Pineapple Fund sees anonymous donor give away $86m in bitcoin

first_img AddThis Sharing ButtonsShare to TwitterTwitterShare to FacebookFacebookShare to LinkedInLinkedInShare to EmailEmailShare to WhatsAppWhatsAppShare to MessengerMessengerShare to MoreAddThis8 Tagged with: Bitcoin cryptocurrency Pineapple Fund sees anonymous donor give away $86m in bitcoin The Pineapple Fund launched in December, announced through a post on Reddit, and applications closed this month.On the site, the donor, who goes by the name of ‘Pine’, says publicity is not the point of the fund, hence their anonymity, and explains the reasoning behind the fund:“Sometime around the early days of bitcoin, I saw the promise of decentralized money and decided to mine/buy/trade some magical internet tokens. The expectation shattering returns of bitcoin over many years has lead to an amount far more than I can spend.“What do you do when you have more money than you can ever possibly spend? Donating most of it to charity is what I’m doing.”Back in September last year, a partnership saw DonateBitcoin join forces with MakeMyDonation and OrgHunter to enable all 1.5m charities in the U.S. to accept bitcoin donations. Through the deal, when a user makes a bitcoin donation, it is sent to MakeMyDonation through Stripe, with donations instantly converted into US dollars.  177 total views,  1 views today Melanie May | 23 February 2018 | Newscenter_img An anonymous donor is giving $86 million worth of bitcoin to charity.So far, $53,047,101m has been donated through the Pineapple Fund, to 58 charities with all funds now allocated. The sums donated to each non-profit have been substantial. They include $1m to the Water Project, $1m to the Sustainable Ocean Alliance, $5m to Maps, $5m to OMF, and $2m to the Internet Archive. The money is sent to recipients in bitcoins, to be exchanged into US dollars. About Melanie May Melanie May is a journalist and copywriter specialising in writing both for and about the charity and marketing services sectors since 2001. She can be reached via www.thepurplepim.com.  178 total views,  2 views today AddThis Sharing ButtonsShare to TwitterTwitterShare to FacebookFacebookShare to LinkedInLinkedInShare to EmailEmailShare to WhatsAppWhatsAppShare to MessengerMessengerShare to MoreAddThis8last_img read more

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Syracuse still searching for consistency behind the plate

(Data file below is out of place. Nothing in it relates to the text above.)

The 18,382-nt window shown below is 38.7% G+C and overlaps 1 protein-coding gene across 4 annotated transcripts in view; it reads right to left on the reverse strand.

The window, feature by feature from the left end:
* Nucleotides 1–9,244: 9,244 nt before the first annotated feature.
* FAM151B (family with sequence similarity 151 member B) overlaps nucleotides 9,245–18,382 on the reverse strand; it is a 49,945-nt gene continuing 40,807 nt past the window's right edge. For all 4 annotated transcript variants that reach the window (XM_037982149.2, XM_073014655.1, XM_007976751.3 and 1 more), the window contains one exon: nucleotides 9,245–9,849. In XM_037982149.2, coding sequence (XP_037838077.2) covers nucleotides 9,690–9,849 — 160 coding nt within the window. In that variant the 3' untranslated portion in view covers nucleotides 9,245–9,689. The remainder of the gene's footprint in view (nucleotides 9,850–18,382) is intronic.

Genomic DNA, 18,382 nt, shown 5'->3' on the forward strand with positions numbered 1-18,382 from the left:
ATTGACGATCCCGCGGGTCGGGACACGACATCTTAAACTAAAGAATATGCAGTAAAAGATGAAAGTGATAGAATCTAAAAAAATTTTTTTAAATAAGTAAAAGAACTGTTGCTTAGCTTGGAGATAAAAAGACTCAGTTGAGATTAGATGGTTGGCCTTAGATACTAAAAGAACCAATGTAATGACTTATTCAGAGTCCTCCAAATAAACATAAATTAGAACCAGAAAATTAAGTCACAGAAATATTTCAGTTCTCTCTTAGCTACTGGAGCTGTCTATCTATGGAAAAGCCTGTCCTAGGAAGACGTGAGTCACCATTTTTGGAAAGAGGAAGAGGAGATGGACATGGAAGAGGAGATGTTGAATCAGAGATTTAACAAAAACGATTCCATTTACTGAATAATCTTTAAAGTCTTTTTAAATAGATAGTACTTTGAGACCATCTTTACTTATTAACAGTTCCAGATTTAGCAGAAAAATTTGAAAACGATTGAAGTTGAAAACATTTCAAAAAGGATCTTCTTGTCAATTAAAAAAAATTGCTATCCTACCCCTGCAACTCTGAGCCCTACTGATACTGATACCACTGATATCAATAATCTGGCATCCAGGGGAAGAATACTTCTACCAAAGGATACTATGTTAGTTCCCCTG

first_img Published on March 27, 2019 at 12:26 am Contact Danny: [email protected] | @DannyEmerman Facebook Twitter Google+ Heading into a weekend series with Indiana, Syracuse head coach Shannon Doepking predicted the Hoosiers would try to steal whenever they got on base and play a “high tempo.” To combat this, she pointed to the catchers throwing runners out as a way to prevent losing control of the game.In the end, Indiana stole eight bases in two games, and Syracuse’s catchers only caught one baserunner in two losses. The lack of ability to throw runners out has been a recurring issue for the Orange, as they’ve thrown out five runners but have allowed 44 steals.Doepking, who was an All-Southeastern Conference catcher at Tennessee before playing professionally, has started freshman Alexis “AJ” Kaiser, junior Gianna Carideo and sophomore Michala Maciolek at catcher. No catcher is hitting above .200, and Doepking said the position is a “big hole for us right now.” Maciolek started 37 of 50 games last year with Carideo as her backup. But as Syracuse (10-18, 2-4 Atlantic Coast) enters its first weekend series at Skytop Softball Stadium, the Orange still haven’t settled on a 2019 starter.“I don’t really care whether it’s Mich, whether it’s AJ, whether it’s Gianna, I just think (catching is) an area that we can clean up and we need to take a little bit of ownership and realize the importance of it,” Doepking said.Kaiser started with two home runs in the first four games. But since Feb. 17, she’s only recorded two hits and did not play in any of last week’s three contests against Boston College. In her place, Carideo played more than usual, but also struggled at the plate. Carideo went 0-for-6 in two games against BC, but caught two runners stealing. Kaiser has started 13 games, and Carideo has started three.AdvertisementThis is placeholder textBoth Carideo and Maciolek have a perfect fielding percentage, but Maciolek has thrown one more runner out. Maciolek’s .195 batting average is the highest of the three catchers, and she’s started the most games (16).“I wouldn’t compare us,” Maciolek said. “I think we all equally offer different things that are great.”Last year, Maciolek set a freshman record with 319 putouts and entered her sophomore season with the third-best fielding percentage (.991) in SU history. But she struck out (14) almost as many times as she reached on a hit (20).“I think she’s grown a lot as a player,” pitcher Alexa Romero said. “She’s getting on base more frequently, she is really trying to develop herself as a catcher, which is very noticeable on and off the field.”Romero, who doesn’t prefer pitching to any catcher more than another, has developed a strong relationship with Maciolek. Their bond helps when Syracuse is trying to keep a game under control, she said. Every time they take the field, Maciolek and Romero remind each other that the only thing separating them is 43 feet — the distance from home plate to the pitcher’s mound. “Simplistic” sayings and “constant talk” keep Romero relaxed in high-pressure situations, Romero said.Still, Maciolek has struggled with the mechanics of popping up from her crouch and throwing down to second base, Doepking said. After one practice last week, Doepking’s legs were sore from demonstrating the proper footwork. Maciolek appreciates her coach’s “hands-on” approach and said the catchers work together to relay all the information their coach gives them.“Right now,” Doepking said, “we’re just trying to find someone who can throw some runners out.” Commentslast_img read more